Hydrogen storage in rippled graphene: perspectives from multi-scale simulations
- 1Istituto Nanoscienze, Consiglio Nazionale delle Ricerche, Pisa, Italy
- 2Laboratorio NEST: National Enterprise for nanoScience and nanoTechnology, Scuola Normale Superiore, Pisa, Italy
- 3Physics Department Enrico Fermi, University of Pisa, Pisa, Italy
- 4Graphene Labs, Istituto Italiano di Technologia (IIT), Genova, Italy
Exploring new perspectives for green technologies is one of the challenges of the third millennium, in which the need for non-polluting and renewable powering has become primary. In this context, the use of hydrogen as a fuel is promising, since the energy released in its oxidation per unit mass (~142 MJ/kg) is three times that released, on average, by hydrocarbons, and the combustion product is water (Ramage, 1983). Being hydrogen a vector of chemical energy, efficient conservation, and non-dispersive transportation are the main goals. Three issues must be considered to this respect: (i) storage capacity, (ii) storage stability, and (iii) kinetics of loading/release. Commercial technologies are currently based on cryo-compression or liquefaction of H2 in tanks. These ensure quite a high gravimetric density [GD, point (i)], namely 8–13% in weight of stored hydrogen, and a relatively low cost (Züttel, 2003). However, concerning points (ii) and (iii), these technologies pose problems of safety, mainly due to explosive flammability of hydrogen, and consequent unpractical conditions for transportation and use (Mori and Hirose, 2009). Therefore, research efforts are directed toward solid-state based storage systems (energy.gov, Bonaccorso et al., 2015).
Interactions of hydrogen with materials are classified as physisorption, occurring with H2 by means of van der Waals (vdW) forces, or chemisorption, i.e., chemical binding of H leading to the formation of hydrides (Mori and Hirose, 2009), requiring dissociative(associative) chemi(de)sorption of H2. Intermediate nature interactions, sometimes called “phenisorption,” can also occur between hydrogen electrons and the electrons of external orbital of metals. Indeed, stable and robust (light) metal hydrides (Sakintuna et al., 2007; Harder et al., 2011) are currently considered an alternative to tanks. Their main drawback is their high chemisorption and chemidesorption barrier, both many times the typical thermal energy, implying slow operational kinetics, which becomes acceptable only at very high temperature. Physisorption, conversely, generally results in barrierless and weak binding. It was considered as a storage mechanism in layered (Zhirko et al., 2007) or porous (Sastre, 2010) materials, and shown to be effective at low temperatures and/or high pressure. Therefore, it generally seems that if storage stability (ii) is improved then the loading/release kinetics (iii) is worsened.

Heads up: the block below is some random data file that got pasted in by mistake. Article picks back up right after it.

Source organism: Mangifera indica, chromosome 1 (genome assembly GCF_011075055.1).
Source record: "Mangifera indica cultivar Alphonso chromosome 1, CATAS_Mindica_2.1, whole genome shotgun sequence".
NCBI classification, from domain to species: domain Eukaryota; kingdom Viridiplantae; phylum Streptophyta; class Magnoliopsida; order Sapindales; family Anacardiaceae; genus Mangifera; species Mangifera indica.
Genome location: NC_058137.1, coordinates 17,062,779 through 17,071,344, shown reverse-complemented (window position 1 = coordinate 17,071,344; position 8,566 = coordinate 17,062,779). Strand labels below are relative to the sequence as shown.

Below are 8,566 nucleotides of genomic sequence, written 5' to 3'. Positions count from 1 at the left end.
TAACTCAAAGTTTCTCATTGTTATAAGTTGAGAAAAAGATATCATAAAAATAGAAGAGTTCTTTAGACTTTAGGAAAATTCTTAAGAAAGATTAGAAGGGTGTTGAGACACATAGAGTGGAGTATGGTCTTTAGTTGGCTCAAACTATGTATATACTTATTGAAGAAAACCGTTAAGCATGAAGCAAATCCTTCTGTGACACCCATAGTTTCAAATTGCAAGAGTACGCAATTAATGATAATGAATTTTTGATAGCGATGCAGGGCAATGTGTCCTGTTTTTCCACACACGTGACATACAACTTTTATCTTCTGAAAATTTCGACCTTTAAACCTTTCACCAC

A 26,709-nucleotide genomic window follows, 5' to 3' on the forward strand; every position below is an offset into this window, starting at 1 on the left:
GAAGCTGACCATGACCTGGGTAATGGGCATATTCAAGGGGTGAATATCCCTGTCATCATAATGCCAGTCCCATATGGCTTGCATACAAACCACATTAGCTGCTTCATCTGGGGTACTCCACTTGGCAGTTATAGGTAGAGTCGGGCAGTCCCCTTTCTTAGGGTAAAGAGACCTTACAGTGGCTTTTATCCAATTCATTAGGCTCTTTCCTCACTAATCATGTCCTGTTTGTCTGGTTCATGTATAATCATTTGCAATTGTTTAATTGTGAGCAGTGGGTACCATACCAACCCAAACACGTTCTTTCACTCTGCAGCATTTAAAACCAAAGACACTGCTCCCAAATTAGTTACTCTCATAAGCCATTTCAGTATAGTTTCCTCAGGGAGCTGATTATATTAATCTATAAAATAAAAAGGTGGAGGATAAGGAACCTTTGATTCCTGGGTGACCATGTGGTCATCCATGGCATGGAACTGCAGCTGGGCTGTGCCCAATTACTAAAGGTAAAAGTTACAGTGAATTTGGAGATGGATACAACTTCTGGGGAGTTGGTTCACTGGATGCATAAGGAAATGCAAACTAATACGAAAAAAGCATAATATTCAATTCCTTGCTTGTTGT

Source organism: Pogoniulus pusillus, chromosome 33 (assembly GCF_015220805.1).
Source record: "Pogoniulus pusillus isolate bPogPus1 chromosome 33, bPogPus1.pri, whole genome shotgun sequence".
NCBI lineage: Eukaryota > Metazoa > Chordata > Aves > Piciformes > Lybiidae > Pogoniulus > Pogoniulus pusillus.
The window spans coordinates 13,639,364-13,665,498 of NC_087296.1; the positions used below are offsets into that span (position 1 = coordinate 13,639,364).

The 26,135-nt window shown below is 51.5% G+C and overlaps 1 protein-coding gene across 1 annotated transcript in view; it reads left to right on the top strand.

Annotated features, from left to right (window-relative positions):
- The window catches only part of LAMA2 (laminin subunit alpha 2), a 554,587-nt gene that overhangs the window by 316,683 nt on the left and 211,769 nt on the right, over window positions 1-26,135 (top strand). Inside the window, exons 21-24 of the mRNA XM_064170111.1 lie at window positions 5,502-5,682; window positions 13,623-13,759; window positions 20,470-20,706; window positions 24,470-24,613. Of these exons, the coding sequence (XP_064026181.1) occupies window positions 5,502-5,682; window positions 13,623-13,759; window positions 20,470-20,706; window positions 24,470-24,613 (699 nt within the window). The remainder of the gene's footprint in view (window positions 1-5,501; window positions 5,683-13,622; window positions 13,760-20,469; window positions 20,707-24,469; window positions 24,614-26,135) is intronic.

Graphene shows good potential to be an efficient hydrogen-storage medium (Tozzini and Pellegrini, 2013): carbon is among the lightest elements forming layered and porous structures, and graphene is probably the material with the largest surface to mass ratio. These two conditions are in principle optimal to produce high GD [point (i)]. In addition, the chemical versatility of carbon allows it to interact with hydrogen both by physisorption (in sp2 hybridization) and chemisorption (Goler et al., 2013a) (in sp3 hybridization). [“Phenisorption is also obtained in graphene by functionalization with metals (Mashoff et al., 2013)].
On the other hand, concerning points (ii) and (iii), pure graphene does not perform dramatically better than other materials. H2 easily physisorbs onto graphene layers or within multilayers, but it was theoretically shown (Patchkovskiim et al., 2005) that large GD (6–8%) are reached within multi-layered graphene at cryogenic temperatures, while the room temperature value is at best ~2–3%. This was confirmed by measurements (Klechikov et al., private communication), which also indicate that graphene does not perform better than other carbon based bulk materials, such as nanoporous carbon or carbon nanotubes. In all cases, a key parameter determining GD is the specific surface to volume ratio. Theoretical works also show that stability can be improved (and GD optimized) at specific interlayer spacing (~7–8 Å), due to a cooperative effect of vdW forces (Patchkovskiim et al., 2005). A similar effect is responsible for the accumulation of physisorbed hydrogen within graphene troughs at low temperatures (~100 K) observed in simulations (Tozzini and Pellegrini, 2011). On the other hand, hydrogen chemisorption on graphene produces graphane (Sofo et al., 2007), its completely hydrated alkane counterpart, stable at room temperature [point (ii)] and with 8.2% GD [point (i)]. Graphane, however, shares with other hydrides high chemi(de)sorption barrier (~1.5 eV/atom). As in other materials, physisorption has good kinetics (iii), and bad storage capacity (i), and stability (ii), while chemisorption has good (i) and (ii), and bad (iii).
Graphene, however, displays extremely peculiar properties: a unique combination of strength and flexibility, and its bidimensionality. Therefore, it can be buckled on different scales down to nanometer (Fasolino et al., 2007; Wang et al., 2011), either statically, i.e., forming stable ripples as an effect of external constraints [i.e., compression or interaction with a substrate (Goler et al., 2013b)], or dynamically, sustaining traveling ripples, i.e., coherent transverse out-of-plane acoustic modes, also called ZA or flexural phonons (Lindsay and Broido, 2010; Xu et al., 2013). We explored the possibility of exploiting these properties in the context of hydrogen storage.